Imagining a better education

It’s unlikely that many secondary school students will read an article in today’s Observer on the importance of critical, creative, imaginative and analytical thinking.

If they did, they might demand a better education from their teachers rather than reluctantly being spoonfed what their teachers hope will come up in the exams.

There are many good teachers out there, but probably alot of mundane or poor ones.

They too bear a share of the responsibility for standing idly by as the numbers of students taking higher level maths and science decreases even further. By doing so, they betray their role as educators.

If they allowed themselves a little critical thinking, they’d realise that spoonfeeding students leaves them with a sour taste in their mouth about the act of learning.

Is it any wonder that more and more youngsters want a media career or to become a celebrity?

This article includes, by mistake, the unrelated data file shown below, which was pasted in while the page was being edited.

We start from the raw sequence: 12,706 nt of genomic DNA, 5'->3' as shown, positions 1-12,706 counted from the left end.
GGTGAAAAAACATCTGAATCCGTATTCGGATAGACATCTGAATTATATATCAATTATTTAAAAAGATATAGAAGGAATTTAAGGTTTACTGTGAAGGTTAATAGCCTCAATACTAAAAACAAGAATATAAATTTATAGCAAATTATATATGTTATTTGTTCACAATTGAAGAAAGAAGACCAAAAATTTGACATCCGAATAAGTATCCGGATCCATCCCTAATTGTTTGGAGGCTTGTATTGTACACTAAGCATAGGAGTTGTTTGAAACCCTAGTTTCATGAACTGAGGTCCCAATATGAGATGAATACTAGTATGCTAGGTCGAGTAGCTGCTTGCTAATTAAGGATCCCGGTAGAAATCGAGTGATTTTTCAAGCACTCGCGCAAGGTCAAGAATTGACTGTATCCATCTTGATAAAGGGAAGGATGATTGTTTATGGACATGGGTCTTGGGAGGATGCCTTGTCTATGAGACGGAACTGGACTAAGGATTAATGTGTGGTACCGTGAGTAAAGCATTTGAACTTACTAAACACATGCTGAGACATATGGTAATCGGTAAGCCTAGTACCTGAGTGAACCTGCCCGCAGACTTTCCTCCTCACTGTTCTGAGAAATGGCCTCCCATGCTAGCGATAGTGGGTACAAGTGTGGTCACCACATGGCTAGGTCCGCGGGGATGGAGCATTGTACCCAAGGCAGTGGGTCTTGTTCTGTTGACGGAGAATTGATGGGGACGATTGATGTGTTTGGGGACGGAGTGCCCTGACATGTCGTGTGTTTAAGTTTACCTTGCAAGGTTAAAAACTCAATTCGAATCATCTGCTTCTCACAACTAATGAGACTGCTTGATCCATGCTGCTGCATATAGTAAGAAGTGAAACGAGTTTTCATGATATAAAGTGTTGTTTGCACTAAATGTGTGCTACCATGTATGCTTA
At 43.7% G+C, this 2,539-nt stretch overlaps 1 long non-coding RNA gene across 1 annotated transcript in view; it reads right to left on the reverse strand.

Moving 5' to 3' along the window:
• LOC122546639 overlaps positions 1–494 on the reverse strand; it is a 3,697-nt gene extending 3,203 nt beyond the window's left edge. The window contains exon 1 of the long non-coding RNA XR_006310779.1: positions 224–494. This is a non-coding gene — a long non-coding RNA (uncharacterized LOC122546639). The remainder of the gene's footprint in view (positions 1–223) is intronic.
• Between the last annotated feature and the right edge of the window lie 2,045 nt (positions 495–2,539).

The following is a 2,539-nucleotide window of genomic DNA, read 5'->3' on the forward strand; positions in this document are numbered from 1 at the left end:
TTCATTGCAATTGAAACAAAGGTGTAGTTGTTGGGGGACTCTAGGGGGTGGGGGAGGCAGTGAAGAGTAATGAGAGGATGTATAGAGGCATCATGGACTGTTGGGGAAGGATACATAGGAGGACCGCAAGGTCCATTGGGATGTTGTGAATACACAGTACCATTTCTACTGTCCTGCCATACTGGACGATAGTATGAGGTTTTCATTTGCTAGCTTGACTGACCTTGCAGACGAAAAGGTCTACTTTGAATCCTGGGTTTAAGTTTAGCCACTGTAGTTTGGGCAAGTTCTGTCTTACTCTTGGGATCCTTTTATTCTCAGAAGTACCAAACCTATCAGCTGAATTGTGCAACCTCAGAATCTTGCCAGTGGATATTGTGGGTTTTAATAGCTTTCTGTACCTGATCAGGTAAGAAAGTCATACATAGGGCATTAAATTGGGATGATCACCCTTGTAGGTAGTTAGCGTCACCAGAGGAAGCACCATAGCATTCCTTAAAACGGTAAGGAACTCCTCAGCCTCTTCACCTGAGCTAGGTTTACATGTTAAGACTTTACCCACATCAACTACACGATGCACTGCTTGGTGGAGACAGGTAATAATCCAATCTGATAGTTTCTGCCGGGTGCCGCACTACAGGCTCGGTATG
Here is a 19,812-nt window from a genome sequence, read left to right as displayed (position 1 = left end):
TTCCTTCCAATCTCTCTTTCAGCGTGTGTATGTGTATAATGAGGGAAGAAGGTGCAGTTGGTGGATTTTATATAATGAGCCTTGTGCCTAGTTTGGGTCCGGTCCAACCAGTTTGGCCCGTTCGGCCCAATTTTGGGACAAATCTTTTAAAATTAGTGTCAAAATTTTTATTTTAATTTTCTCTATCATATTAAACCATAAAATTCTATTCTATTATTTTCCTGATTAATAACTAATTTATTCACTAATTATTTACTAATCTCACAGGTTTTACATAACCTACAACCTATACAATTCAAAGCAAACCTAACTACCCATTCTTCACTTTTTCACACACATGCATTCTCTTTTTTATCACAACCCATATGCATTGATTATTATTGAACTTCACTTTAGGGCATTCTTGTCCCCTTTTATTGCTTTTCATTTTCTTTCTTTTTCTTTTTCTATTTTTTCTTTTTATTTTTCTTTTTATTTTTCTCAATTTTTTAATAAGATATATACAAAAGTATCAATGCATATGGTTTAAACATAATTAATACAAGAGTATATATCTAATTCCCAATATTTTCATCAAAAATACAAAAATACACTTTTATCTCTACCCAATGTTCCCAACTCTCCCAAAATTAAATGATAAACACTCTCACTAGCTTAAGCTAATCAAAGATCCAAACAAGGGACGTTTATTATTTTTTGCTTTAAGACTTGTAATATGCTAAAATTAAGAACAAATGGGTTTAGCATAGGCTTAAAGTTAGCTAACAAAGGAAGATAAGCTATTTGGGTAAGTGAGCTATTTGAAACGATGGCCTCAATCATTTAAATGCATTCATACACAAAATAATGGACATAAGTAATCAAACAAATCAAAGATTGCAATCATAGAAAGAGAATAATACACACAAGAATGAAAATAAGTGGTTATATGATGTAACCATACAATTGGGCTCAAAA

This is at a time when the ability to think critically, creatively, imaginatively and analytically will arguably, more than anything else, determine their futures and their ability to earn a living in a rapidly changing world that is becoming ever more competitive.

These are the two key sentences in the article that stand out:

much of a child’s education is spent on low-level thinking. The result is, sadly, that the imagination and potential of too many children are dulled.

That message is all-important.

As the beginning of another school year approaches, I would encourage those students who are increasingly aware that they’re receiving a bad education to organise themselves and to do something about it.

Your teachers, the majority of whom are members of a teaching union, aren’t afraid to go on strike when they think it’s absolutely necessary.

Perhaps you should do the same.

Come to think of it, if your teachers cared enough about education, they’d join you.

I wouldn’t hold your breath, though.

Update:

This issue is one of several that will be discussed in October at a talk entitled: ‘What’s Smart About Ireland’s Smart Economy’ the Royal Irish Academy as part of Innovation Dublin Week 2009.

Do we need to fundamentally rethink our approach to the teaching of critical thinking and the arts in our schools to create the basis for a genuine ‘smart economy’?

More details here.

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